Early on in his (quite good, and recommended) “Information Visualization: Perception for Design,” author Colin Ware aptly demonstrates the importance of visuals, in terms of cognition and understanding.
“Visualizations,” Ware writes, “have a small but crucial and expanding role in cognitive systems. Visual displays provide the highest bandwidth channel from the computer to the human. We acquire more information through vision than all of the other senses combined. The 20 billion or so neurons of the brain devoted to analyzing visual information provide a pattern-finding mechanism that is a fundamental component in much of our cognitive activity.”
That’s an academic way of stating a fact that many project managers have leveraged for years: Getting folks to understand complex concepts is hard, and pictures make it easier.
If you’re reading this blog, there’s a good chance you have a solid grasp of Microsoft Project, or a similar project/portfolio management tool. And if you have a solid grasp of one or more of those tools, you remember the first time you used it. It looked a bit like Excel, but the cells acted differently. You probably created a few accidental dependencies and links. You almost certainly had some short tasks extending far too long, and long-term tasks lasting a single day. There’s a learning curve to applications like Project, and being able to analyze what you’re seeing takes time.
Now think about the people who work on the projects you manage. They’re probably quite smart. They know their fields as well as you know yours. They do what they do, and they (usually) do it well. And almost none of them “do” Project, Primavera, Planisware or Planview.
Still, you need to get information across to them, and you need to do it without wasting their time, sending mixed messages or creating confusion. That’s where visuals (OnePager Gantt charts, for the purposes of a shameless plug) come in. Your data may live in your project management tool of choice, but it can’t very well be shown that way. By bringing information into a universal format that your team can easily understand, you instantly increase the speed and ease with which you can transfer information – removing one of the great hurdles to effective scheduling and project management.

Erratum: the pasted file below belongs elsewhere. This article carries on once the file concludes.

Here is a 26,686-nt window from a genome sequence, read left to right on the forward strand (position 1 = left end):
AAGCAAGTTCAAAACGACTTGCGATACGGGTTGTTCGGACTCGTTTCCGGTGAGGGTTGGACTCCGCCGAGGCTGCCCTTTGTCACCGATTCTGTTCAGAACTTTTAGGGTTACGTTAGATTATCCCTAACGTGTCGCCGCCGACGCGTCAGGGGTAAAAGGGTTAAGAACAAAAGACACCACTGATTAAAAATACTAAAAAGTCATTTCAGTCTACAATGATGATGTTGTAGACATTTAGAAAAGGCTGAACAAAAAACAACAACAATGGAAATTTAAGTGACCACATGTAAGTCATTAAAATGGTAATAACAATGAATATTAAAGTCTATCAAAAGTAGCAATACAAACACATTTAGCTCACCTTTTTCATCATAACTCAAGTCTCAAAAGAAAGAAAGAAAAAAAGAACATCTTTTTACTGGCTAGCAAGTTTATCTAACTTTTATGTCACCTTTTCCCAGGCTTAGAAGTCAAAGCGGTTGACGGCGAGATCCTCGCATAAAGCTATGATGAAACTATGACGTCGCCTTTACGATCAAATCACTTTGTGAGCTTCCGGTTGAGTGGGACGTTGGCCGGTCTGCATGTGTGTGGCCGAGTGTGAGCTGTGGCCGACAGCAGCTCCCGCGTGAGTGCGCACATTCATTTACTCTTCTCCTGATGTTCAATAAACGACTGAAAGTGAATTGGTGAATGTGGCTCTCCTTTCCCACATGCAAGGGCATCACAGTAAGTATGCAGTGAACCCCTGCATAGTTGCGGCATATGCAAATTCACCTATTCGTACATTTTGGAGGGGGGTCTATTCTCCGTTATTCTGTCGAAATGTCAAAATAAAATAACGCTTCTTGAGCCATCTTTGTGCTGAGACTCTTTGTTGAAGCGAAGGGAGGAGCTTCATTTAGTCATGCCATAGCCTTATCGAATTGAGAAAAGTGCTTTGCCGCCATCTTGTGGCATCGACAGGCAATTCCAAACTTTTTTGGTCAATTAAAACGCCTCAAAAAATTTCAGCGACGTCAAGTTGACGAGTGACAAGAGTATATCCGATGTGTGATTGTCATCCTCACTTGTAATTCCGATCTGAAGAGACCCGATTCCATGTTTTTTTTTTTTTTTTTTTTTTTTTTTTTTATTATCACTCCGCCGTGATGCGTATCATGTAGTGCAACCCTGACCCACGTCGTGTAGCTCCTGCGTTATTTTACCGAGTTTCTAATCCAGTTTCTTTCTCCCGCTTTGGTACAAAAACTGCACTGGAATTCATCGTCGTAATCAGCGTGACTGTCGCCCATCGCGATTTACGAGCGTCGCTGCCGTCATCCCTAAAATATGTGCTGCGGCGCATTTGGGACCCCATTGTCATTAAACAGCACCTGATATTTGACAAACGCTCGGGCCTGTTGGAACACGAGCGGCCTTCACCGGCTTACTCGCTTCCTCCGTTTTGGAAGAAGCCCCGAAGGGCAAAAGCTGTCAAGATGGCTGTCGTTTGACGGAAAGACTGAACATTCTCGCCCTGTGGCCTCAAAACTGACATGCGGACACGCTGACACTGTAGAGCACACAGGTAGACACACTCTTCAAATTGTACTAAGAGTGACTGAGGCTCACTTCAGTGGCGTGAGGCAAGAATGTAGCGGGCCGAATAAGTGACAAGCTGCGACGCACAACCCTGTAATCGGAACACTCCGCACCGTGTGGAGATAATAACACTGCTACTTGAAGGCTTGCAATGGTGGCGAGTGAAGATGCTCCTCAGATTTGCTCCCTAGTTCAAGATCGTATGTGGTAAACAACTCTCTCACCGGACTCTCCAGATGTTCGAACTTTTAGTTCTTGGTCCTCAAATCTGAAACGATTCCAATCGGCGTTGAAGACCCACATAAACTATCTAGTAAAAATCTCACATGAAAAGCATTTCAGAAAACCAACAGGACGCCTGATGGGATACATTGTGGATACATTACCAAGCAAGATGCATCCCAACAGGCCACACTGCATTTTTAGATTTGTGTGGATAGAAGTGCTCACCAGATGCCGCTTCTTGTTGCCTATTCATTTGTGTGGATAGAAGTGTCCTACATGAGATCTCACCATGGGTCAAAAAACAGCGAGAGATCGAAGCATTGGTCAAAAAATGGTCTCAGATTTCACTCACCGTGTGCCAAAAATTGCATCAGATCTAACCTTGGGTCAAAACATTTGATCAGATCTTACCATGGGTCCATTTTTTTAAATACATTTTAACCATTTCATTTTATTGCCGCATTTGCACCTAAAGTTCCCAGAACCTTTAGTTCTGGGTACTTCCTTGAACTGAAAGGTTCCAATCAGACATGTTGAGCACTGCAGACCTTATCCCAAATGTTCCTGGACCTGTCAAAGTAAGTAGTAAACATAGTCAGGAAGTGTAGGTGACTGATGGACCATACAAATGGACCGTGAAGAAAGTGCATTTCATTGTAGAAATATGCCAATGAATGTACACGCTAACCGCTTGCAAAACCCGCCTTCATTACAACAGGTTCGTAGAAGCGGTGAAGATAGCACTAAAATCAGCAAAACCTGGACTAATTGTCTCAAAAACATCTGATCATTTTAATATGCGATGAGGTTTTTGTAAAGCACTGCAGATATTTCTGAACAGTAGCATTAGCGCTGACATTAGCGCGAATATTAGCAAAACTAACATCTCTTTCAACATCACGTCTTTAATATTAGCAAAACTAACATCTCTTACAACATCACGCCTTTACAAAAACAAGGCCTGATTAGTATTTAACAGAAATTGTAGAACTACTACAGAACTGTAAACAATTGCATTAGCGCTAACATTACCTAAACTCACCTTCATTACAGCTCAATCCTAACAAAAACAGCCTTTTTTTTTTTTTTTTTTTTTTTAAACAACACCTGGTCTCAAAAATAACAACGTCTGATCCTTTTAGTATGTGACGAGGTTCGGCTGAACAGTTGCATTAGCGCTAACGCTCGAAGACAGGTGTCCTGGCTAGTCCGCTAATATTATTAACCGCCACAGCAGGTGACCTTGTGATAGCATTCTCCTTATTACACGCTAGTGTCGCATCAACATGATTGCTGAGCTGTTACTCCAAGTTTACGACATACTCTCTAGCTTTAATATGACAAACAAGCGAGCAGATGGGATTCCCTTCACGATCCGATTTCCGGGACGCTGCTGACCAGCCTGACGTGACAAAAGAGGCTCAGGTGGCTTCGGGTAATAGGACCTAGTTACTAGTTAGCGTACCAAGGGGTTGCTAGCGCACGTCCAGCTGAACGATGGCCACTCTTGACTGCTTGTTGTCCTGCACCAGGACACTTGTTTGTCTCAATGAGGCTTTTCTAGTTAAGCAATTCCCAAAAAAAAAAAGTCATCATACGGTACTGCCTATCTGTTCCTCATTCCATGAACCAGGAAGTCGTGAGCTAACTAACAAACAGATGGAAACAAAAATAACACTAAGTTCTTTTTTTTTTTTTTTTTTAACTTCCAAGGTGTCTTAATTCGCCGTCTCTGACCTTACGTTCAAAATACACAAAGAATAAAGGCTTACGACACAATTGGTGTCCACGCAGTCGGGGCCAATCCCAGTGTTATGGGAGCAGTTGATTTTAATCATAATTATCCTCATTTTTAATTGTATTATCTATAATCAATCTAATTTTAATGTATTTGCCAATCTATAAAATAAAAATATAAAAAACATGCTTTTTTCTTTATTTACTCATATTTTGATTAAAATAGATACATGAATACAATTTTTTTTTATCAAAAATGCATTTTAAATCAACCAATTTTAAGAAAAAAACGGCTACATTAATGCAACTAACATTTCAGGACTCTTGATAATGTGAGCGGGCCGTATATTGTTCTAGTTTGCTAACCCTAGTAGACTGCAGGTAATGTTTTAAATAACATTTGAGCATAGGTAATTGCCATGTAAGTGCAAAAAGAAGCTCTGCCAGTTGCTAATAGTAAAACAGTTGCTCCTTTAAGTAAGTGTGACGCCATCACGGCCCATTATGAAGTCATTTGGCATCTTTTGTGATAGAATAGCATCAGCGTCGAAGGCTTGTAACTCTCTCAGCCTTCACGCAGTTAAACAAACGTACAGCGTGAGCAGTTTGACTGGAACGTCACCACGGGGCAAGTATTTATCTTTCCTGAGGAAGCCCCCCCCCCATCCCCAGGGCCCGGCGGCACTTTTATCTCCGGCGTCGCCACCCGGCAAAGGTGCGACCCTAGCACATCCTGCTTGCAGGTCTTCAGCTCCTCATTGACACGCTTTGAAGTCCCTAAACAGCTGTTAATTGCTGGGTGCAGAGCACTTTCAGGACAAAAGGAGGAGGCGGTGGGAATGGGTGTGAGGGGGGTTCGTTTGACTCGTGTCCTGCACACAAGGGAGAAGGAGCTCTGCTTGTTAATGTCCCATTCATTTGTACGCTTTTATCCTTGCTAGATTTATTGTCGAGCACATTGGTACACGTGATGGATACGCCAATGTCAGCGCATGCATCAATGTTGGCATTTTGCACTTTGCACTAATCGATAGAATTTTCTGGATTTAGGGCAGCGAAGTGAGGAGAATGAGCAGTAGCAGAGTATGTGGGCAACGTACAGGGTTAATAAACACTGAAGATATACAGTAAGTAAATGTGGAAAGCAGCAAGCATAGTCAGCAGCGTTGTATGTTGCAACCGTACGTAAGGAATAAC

Ware, the Director of the Data Visualization Research Lab, part of the Center for Coastal and Ocean Mapping at the University of New Hampshire, makes this exact point in “Information Visualization.” Drawing from his oceanic expertise, he gives the example of multibeam echo sounder scanning in Passamoquoddy Bay, “between Maine … and New Brunswick, Canada, where the tides are the highest in the world.” The million measurements of the undersea terrain would have traditionally “been presented in the form of a nautical chart with contours and spot sounding” – something easily read and understood by coastal experts, and few others.
But when converted to a height field and displayed as a computer rendering, you get this:
You can easily notice quite a few things. Of particular note are the hole-shaped “pockmarks,” and the way they form lines. This phenomenon was not well understood before this particular visualization was produced. Thanks to this easier way to parse the million-piece data set, it became apparent that the pockmarks tend to align with the direction of geological faults, suggesting they may be caused by the release of gas.
That’s the power of data visualization. Massive amounts of information – even information contained in relatively arcane systems – can be transferred instantly. Insights can be gleaned. Patterns can be recognized. And your team can keep doing what they do, while you keep doing what you do.
Ready to put the power of visual plan communications to work for you? Try OnePager Free for 15 Days!